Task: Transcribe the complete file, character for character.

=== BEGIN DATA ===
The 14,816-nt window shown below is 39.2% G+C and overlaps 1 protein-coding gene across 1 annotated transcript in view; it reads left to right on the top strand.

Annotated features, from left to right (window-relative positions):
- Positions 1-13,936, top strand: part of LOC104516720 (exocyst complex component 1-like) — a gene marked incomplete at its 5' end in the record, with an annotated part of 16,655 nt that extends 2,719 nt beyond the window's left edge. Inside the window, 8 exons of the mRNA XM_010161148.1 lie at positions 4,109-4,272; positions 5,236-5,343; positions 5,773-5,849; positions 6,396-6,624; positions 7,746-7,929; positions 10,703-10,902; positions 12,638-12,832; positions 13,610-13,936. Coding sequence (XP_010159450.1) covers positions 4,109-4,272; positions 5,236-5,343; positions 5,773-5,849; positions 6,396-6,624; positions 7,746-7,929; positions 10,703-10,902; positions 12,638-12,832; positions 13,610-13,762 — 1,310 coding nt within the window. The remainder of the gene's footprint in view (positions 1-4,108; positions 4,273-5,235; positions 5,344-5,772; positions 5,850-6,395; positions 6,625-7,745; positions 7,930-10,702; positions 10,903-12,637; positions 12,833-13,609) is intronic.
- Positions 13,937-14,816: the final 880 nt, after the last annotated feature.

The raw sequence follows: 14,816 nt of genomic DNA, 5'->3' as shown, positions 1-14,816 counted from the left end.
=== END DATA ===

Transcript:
The 14,816-nt window shown below is 39.2% G+C and overlaps 1 protein-coding gene across 1 annotated transcript in view; it reads left to right on the top strand.

Annotated features, from left to right (window-relative positions):
- Positions 1-13,936, top strand: part of LOC104516720 (exocyst complex component 1-like) — a gene marked incomplete at its 5' end in the record, with an annotated part of 16,655 nt that extends 2,719 nt beyond the window's left edge. Inside the window, 8 exons of the mRNA XM_010161148.1 lie at positions 4,109-4,272; positions 5,236-5,343; positions 5,773-5,849; positions 6,396-6,624; positions 7,746-7,929; positions 10,703-10,902; positions 12,638-12,832; positions 13,610-13,936. Coding sequence (XP_010159450.1) covers positions 4,109-4,272; positions 5,236-5,343; positions 5,773-5,849; positions 6,396-6,624; positions 7,746-7,929; positions 10,703-10,902; positions 12,638-12,832; positions 13,610-13,762 — 1,310 coding nt within the window. The remainder of the gene's footprint in view (positions 1-4,108; positions 4,273-5,235; positions 5,344-5,772; positions 5,850-6,395; positions 6,625-7,745; positions 7,930-10,702; positions 10,903-12,637; positions 12,833-13,609) is intronic.
- Positions 13,937-14,816: the final 880 nt, after the last annotated feature.

The raw sequence follows: 14,816 nt of genomic DNA, 5'->3' as shown, positions 1-14,816 counted from the left end.